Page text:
From Bradford to Belfast – David Hockney’s Art Exhibition at The MAC

In celebration of his 80th year, a grand tour of David Hockney’s work will take place. The first gallery to be graced with its presence is the stunning MAC (Metropolitan Arts Centre) located in the heart of Belfast.

The exhibition opened last Friday, the 19th of August and will run until the 16th October, which leaves plenty of time to catch it. It is titled ‘David Hockney: I draw, I do’ after a conversation the artist had with English designer Paul Smith some time ago. Asked whether he still draws in the same way that he did while at art school in Bradford back in the 1950’s, Hockney responded ‘I draw, I do’. The exhibition focuses on the artist’s early work while attending Bradford Regional College of Art and traces the artist’s focus on drawing up to the modern day.

The exhibition includes his iPad portraits which reflect Hockney’s desire to expand upon his existing skill using new mediums and technology. Some of the most notable pieces included in the exhibition are the Paper Pool series, his works from The Arrival of Spring of 2011, and the print series A Rakes Progress, which was created in New York in the early 1960’s and gives a nod to the 18th century artist William Hogarth & his series of the same name.


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This exhibition of 62 artworks marks the first significant exhibition of Hockney’s work in Ireland and Hugh Mulholland, senior curator at the MAC has noted Hockney’s ‘commitment to the critical importance of the act of drawing and how the early training at art school is drawn on throughout one’s creative life’. This is something the artist himself has commented on, saying that ‘ from the age of 16 to 20, all I did was really draw… So I drew for four years. I don’t know what art schools are like now, but I’m told they don’t do drawing. That seems a bit mad to me that. Drawing is going to be needed in the future.’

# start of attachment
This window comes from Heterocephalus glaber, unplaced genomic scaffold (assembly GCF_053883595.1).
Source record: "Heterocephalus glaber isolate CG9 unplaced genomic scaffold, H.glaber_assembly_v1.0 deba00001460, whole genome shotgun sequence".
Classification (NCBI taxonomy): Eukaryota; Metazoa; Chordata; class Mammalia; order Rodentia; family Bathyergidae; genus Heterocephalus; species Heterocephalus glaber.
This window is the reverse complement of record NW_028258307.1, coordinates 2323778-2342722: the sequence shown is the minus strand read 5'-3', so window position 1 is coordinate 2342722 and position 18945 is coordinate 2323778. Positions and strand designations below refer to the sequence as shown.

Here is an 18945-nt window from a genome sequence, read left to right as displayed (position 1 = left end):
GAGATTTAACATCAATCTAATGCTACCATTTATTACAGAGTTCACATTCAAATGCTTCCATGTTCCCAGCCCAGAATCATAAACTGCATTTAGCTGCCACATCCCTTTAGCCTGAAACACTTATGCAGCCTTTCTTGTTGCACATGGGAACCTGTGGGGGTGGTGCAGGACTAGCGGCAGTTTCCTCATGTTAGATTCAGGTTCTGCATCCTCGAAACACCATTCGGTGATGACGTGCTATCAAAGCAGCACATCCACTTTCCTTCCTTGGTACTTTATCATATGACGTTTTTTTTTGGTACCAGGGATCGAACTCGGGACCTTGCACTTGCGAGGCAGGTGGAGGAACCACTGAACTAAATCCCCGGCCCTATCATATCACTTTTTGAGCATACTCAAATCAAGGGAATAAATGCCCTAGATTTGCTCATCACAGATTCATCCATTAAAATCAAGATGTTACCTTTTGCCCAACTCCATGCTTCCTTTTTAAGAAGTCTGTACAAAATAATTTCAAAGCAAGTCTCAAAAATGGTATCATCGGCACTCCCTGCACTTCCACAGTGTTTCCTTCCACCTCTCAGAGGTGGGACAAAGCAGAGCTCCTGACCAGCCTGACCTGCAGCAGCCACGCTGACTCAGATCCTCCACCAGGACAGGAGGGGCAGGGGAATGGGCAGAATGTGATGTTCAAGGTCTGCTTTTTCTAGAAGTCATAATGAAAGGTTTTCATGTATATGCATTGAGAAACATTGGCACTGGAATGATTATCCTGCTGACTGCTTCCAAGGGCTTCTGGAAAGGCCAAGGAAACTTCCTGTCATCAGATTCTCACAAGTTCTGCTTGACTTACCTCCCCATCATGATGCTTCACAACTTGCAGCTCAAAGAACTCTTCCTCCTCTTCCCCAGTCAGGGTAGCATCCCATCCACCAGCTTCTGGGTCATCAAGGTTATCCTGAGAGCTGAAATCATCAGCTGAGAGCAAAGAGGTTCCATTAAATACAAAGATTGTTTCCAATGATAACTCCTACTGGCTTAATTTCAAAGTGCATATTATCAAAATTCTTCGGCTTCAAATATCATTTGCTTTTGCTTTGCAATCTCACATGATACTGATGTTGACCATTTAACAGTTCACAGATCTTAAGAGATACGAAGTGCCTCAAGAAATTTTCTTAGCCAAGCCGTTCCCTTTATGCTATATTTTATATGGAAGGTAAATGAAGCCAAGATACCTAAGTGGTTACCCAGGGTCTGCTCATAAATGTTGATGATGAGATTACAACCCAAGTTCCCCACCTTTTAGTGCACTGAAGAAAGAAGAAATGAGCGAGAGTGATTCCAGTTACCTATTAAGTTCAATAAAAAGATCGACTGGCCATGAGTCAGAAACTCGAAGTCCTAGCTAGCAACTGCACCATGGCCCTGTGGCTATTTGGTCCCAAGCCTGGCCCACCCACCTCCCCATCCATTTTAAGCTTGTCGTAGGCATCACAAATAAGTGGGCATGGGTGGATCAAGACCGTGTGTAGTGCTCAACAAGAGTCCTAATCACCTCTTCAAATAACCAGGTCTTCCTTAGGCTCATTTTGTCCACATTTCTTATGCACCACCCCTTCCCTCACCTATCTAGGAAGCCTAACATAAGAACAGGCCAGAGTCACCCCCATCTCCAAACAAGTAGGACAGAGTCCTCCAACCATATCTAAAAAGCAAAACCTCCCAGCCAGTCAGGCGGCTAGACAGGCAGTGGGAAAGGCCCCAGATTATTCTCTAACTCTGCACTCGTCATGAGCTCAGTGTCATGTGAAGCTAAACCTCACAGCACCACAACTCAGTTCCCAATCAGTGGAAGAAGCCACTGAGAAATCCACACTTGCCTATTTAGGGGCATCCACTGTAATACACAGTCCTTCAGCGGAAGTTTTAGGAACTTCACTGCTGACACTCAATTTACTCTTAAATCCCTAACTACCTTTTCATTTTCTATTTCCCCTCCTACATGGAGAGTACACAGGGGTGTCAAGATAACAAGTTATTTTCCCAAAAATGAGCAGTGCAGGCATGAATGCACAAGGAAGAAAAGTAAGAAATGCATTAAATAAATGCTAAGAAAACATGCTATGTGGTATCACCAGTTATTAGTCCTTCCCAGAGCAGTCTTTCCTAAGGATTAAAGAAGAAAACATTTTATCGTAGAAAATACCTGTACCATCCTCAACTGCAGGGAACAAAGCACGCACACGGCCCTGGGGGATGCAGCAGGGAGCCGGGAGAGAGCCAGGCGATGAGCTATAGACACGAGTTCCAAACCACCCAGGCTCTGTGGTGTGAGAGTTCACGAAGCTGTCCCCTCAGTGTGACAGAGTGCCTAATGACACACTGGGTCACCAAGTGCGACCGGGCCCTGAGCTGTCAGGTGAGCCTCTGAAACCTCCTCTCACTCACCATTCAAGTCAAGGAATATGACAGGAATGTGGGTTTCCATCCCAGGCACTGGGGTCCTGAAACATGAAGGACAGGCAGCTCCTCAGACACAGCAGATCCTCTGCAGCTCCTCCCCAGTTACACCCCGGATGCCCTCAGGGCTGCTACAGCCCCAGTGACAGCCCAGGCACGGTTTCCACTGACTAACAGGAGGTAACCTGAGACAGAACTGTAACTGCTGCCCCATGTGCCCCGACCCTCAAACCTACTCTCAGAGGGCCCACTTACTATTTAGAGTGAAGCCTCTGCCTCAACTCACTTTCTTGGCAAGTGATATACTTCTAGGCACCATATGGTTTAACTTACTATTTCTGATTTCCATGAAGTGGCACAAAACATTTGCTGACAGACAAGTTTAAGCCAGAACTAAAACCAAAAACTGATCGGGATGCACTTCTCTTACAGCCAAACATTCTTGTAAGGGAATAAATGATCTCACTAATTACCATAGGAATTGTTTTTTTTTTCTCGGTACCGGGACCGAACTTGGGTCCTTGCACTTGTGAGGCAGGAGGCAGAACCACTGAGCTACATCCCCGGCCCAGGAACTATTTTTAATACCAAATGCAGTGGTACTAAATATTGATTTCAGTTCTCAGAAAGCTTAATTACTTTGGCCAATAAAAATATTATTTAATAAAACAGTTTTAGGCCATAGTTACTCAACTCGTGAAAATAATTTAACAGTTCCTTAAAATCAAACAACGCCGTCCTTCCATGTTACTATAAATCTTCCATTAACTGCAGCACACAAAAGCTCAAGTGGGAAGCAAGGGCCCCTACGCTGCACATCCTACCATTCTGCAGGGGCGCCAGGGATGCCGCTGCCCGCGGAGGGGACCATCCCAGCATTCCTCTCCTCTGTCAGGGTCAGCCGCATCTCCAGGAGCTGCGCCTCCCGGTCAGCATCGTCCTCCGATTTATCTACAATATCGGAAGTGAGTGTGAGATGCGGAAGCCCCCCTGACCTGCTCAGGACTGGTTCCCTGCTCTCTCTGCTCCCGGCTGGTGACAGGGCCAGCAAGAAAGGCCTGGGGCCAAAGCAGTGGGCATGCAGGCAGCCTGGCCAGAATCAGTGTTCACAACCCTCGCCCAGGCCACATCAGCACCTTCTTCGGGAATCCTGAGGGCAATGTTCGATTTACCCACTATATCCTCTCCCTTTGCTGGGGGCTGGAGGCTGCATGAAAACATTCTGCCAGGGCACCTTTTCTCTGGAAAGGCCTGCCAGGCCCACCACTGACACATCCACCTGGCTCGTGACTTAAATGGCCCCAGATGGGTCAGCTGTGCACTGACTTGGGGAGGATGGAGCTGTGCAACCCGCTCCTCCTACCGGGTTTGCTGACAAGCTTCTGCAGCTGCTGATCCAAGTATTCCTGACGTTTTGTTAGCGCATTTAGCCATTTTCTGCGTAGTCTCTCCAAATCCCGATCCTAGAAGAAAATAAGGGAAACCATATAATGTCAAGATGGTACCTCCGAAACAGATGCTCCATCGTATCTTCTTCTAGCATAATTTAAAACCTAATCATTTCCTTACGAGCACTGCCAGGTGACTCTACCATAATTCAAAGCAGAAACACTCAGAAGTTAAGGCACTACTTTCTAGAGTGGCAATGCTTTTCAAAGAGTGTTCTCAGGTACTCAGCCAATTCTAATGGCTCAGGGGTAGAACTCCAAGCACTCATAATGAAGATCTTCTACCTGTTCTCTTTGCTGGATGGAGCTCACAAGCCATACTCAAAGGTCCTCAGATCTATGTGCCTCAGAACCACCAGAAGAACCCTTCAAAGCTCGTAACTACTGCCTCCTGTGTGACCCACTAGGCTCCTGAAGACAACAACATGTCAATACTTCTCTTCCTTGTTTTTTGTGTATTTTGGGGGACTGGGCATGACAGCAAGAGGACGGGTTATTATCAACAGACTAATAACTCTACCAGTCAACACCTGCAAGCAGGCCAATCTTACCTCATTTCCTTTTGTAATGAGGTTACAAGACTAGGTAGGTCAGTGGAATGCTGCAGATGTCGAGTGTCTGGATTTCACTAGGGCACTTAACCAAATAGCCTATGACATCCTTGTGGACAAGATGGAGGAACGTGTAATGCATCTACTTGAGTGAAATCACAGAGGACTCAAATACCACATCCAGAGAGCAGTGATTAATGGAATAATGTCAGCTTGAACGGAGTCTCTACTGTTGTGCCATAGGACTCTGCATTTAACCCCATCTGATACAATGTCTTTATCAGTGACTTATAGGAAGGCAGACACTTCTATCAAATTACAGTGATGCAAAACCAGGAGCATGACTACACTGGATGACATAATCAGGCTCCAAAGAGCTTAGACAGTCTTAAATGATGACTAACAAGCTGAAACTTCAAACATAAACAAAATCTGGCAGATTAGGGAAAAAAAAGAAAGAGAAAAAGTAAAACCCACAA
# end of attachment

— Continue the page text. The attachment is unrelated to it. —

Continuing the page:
The discipline that Hockney developed during those formative years in Bradford is certainly evident in his more recent works, such as his The Arrival of Spring, which are stunningly vibrant yet remain true to the clean line structures of his earlier works.


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The MAC gallery is, in itself, worth visiting. It was opened just 4 years ago in April 2012 after a huge fundraising effort which drew the attention of high profile people including Meryl Streep who visited Belfast in 2007 to help give the profile of the campaign a lift. The six storey building was designed by Belfast- based ‘Young Architect of the Year’ winners Hackett Hall McKnight and came in at a cost of £18 million.

The MAC has issued a video in which you can watch some of the speakers on the opening night of the Hockney exhibition along with feedback from a handful of the patrons who attended the event.

The MAC is open 10 am to 7 pm, Monday through Sunday. However, as the MAC are expecting a large turnout for this much anticipated event, tickets are required. These can be purchased on arrival and are valid for the full day. For more details visit

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